Engieering.com article earlier this week brought the news of significant deal related to the PLM implementation services domain – Indian HCL Buys Volvo IT, Wins Battle with IBM. The remarkable thing – Volvo is divesting its IT services and shift towards usage of external providers. I found the following passage interesting:
“Car manufacturers such as VW and Mercedes-Benz and other high-tech manufacturers that created captives have sold them long ago, and although Volvo had some external clients, it didn’t seem to make much sense for it to branch out into IT by owning an IT services company,” says IDC analyst, Charlotte Poulsen, adding that another problem was that Volvo IT didn’t show strong growth or strong profitability. “HCL Technologies provide significant cost-savings, we will also make a capital gain when the contract is signed,” said Jan Gurander, acting CEO, AB Volvo, owner of Volvo Trucks, Renault Trucks, Mac Trucks, Penta marine engines, Volvo Construction Equipment, etc.
The deal is might be not as big compared to acquisition of IT service companies. But it somehow connects to my old thoughts – what is a next big deal in PLM services. It has been some time since I published my post, but implementation services are remaining a critical part of every PLM implementation. In my view, it represents an interesting trend. PLM implementations are expensive. It takes time, resources and requires very specialized workforce with a deep knowledge of PLM technologies and products. Once established, PLM implementation can run long time. The lifecycle of large PLM implementations is way beyond 5 years. Large customers are preferring not to upgrade systems often since it introduces a significant cost. Result- large customers are trying to restructure operations differently – Volvo IT is one example.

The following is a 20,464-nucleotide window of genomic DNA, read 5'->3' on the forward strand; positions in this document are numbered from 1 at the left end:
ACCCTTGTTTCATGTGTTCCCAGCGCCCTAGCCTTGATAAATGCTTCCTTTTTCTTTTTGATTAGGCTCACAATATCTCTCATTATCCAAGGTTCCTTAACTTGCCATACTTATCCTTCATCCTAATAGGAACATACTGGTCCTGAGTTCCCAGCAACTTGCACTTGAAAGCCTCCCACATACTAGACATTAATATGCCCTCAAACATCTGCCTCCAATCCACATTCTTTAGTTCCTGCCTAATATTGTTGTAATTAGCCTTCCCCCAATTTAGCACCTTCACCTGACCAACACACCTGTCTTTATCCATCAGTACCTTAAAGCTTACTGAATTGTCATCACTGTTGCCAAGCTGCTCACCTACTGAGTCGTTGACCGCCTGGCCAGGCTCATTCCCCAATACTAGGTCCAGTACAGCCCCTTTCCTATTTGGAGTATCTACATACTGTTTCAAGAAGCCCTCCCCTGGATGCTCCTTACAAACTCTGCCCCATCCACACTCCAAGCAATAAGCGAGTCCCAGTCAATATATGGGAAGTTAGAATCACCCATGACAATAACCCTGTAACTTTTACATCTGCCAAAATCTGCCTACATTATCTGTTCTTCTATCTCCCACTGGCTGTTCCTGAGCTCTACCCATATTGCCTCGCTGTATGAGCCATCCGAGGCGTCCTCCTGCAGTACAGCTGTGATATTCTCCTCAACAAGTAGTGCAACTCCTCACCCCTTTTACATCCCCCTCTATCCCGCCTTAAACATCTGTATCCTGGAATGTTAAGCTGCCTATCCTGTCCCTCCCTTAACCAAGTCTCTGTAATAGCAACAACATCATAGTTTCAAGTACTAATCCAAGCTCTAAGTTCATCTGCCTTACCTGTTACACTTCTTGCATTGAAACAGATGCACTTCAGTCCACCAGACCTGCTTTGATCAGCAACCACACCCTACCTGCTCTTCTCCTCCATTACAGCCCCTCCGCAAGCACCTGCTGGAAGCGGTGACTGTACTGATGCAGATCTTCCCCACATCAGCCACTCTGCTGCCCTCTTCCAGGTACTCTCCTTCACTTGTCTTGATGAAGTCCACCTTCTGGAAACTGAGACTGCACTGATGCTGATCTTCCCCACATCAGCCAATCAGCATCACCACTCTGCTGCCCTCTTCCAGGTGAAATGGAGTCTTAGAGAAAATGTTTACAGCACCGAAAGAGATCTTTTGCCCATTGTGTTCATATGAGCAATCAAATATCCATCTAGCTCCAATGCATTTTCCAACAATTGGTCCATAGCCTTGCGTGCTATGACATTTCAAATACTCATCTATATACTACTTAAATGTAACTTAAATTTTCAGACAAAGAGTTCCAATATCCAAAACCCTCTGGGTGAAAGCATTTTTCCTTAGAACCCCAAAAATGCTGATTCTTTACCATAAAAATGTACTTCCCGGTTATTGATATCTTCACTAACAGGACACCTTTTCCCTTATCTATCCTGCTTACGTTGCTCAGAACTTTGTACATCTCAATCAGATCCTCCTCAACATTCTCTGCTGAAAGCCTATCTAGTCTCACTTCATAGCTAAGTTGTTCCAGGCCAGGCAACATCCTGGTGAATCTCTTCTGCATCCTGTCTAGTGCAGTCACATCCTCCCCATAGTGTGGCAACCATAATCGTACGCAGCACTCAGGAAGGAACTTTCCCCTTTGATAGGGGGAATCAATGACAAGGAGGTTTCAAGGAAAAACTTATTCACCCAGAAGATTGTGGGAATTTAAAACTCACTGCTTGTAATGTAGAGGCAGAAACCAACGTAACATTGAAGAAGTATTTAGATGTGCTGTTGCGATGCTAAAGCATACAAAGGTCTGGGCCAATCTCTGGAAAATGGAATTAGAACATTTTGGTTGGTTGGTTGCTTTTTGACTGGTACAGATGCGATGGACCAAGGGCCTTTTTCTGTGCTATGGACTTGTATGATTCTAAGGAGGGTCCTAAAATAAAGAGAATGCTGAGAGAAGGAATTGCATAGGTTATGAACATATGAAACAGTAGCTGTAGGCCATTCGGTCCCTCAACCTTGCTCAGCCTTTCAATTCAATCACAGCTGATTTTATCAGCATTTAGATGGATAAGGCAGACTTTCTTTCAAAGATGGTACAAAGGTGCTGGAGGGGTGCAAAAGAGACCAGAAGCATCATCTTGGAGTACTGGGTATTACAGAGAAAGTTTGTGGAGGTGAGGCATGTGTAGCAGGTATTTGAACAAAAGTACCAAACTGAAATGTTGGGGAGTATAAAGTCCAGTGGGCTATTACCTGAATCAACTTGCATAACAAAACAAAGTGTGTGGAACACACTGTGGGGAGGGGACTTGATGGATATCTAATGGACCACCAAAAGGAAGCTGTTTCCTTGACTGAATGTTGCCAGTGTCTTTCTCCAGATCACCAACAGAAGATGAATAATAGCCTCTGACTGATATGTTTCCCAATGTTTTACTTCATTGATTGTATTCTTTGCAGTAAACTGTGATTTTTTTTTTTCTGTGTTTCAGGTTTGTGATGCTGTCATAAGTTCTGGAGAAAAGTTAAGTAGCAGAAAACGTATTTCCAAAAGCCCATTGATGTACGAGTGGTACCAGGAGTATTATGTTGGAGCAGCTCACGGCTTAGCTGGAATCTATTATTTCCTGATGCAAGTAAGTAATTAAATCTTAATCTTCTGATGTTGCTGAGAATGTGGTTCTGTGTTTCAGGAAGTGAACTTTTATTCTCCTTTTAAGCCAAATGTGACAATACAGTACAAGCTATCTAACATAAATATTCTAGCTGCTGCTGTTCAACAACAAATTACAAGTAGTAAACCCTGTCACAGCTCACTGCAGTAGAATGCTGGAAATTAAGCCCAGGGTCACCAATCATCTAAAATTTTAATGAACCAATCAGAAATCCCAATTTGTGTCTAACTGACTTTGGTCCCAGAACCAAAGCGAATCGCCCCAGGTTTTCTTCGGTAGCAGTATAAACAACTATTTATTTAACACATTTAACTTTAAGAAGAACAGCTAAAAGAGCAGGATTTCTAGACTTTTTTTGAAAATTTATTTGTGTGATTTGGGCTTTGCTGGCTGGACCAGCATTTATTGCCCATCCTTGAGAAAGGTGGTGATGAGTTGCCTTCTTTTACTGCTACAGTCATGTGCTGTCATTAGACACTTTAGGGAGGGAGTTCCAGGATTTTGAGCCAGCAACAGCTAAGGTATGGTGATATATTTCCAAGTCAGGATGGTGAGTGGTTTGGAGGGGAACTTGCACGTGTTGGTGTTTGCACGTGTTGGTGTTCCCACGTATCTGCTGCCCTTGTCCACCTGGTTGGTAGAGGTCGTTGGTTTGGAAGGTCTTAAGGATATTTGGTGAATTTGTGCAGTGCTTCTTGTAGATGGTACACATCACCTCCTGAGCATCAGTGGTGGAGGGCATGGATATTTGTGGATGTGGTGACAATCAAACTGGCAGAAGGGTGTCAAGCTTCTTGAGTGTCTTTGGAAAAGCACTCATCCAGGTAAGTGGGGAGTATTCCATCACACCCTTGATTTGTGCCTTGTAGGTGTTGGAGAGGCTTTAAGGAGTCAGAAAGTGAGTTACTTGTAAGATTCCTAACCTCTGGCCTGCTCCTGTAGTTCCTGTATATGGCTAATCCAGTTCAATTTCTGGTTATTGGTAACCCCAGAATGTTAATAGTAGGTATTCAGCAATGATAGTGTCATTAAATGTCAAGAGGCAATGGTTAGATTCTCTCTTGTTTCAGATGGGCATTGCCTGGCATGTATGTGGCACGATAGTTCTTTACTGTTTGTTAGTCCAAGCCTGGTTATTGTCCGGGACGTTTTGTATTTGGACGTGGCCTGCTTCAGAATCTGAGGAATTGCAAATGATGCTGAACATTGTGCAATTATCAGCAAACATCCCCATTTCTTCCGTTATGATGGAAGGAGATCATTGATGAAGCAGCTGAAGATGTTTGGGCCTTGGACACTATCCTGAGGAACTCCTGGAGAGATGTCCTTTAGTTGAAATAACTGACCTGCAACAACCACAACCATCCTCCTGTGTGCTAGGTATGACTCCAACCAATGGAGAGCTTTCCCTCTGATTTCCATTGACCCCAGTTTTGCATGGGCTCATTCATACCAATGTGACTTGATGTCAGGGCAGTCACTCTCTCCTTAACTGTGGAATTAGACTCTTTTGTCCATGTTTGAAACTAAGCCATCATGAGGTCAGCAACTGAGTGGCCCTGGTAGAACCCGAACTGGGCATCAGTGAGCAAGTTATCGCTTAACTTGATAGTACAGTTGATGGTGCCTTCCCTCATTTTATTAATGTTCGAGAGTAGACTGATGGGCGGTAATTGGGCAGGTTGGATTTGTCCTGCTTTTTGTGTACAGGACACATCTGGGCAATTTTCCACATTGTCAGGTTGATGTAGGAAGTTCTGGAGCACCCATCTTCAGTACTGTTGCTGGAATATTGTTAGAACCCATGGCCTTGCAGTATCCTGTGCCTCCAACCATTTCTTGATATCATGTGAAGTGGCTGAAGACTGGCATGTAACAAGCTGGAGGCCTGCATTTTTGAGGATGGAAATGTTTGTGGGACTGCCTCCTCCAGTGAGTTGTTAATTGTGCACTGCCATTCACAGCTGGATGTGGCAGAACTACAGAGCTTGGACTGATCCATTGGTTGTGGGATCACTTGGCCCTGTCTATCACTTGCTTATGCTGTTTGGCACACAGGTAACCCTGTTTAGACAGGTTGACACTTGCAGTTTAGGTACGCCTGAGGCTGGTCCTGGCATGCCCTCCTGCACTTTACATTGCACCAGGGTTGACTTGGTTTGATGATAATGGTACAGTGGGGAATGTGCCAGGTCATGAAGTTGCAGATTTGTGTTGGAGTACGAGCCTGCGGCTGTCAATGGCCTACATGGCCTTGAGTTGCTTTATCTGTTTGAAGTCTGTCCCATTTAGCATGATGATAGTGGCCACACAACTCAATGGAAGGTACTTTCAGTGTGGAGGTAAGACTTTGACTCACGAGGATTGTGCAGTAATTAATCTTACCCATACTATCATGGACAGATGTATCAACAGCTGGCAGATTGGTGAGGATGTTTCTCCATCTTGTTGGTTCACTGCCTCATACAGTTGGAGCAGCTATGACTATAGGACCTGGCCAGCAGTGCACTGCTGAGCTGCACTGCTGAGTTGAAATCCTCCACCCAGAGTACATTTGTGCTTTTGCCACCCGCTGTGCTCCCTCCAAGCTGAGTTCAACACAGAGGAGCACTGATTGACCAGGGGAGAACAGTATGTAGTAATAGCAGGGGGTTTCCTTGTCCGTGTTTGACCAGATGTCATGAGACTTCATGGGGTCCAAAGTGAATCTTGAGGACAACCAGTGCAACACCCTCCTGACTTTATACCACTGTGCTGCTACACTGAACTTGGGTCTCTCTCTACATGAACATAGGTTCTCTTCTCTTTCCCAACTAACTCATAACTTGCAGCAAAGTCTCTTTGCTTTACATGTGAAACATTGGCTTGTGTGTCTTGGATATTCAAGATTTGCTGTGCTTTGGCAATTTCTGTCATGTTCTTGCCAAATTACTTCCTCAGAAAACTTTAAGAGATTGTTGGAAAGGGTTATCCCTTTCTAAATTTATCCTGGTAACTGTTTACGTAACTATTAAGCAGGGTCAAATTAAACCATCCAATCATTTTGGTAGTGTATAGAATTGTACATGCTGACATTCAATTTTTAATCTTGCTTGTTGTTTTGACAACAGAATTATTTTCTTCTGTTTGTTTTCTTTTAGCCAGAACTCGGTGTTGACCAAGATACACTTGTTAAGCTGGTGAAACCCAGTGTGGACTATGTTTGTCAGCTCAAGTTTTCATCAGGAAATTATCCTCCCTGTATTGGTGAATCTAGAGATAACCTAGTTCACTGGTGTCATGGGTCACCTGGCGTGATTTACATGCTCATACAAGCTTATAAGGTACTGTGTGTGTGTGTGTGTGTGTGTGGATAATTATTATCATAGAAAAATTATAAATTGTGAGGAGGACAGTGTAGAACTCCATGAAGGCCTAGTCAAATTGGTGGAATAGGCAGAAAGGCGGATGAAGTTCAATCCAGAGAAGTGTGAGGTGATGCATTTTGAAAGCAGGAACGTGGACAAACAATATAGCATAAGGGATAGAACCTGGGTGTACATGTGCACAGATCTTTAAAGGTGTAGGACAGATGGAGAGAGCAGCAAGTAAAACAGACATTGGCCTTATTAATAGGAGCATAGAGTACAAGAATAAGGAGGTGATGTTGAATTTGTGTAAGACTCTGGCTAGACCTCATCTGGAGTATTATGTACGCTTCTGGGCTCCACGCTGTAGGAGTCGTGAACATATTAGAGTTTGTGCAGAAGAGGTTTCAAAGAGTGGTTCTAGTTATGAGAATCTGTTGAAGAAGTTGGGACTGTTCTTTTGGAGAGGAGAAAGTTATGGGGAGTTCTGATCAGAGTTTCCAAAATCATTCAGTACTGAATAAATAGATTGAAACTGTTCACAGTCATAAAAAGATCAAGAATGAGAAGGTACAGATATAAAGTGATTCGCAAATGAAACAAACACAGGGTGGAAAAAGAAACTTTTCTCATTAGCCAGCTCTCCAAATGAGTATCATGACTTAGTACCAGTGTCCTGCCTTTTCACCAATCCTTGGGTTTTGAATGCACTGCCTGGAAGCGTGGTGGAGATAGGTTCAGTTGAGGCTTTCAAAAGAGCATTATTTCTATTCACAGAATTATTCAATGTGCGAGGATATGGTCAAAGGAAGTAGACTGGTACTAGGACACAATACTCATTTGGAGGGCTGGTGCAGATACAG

Services are representing a significant chunk of revenues in today’s PLM business. According to latest researches made by analytical company CIMdata, services are representing 58.8% of cPDM (collaborative product data management) market
Services is a critical part of every PLM implementation, which is almost never can be done out-of-the box or using internal IT resources. Cloud PLM technologies can eliminate a need for hardware and related operational IT resources, but it cannot eliminate PLM implementation. Implementation, customization, upgrades – this is only a short list of services demanded by manufacturing companies.
All together, it made me think about evolution of a new form of implementations – PLM implementation as a service. In that new form specialized PLM implementation providers will provide implementation services and optimize resource, technology and maybe even licenses towards future needs of manufacturing companies.
What is my conclusion? We live in an era of business model transformation. The move from ownership to access can expand into different fields. It is everywhere – music, car, apartments, etc. PLM implementation services can be one of them. It will be interesting to see what impact PLM service arms will make on PLM software vendors. Just my thoughts…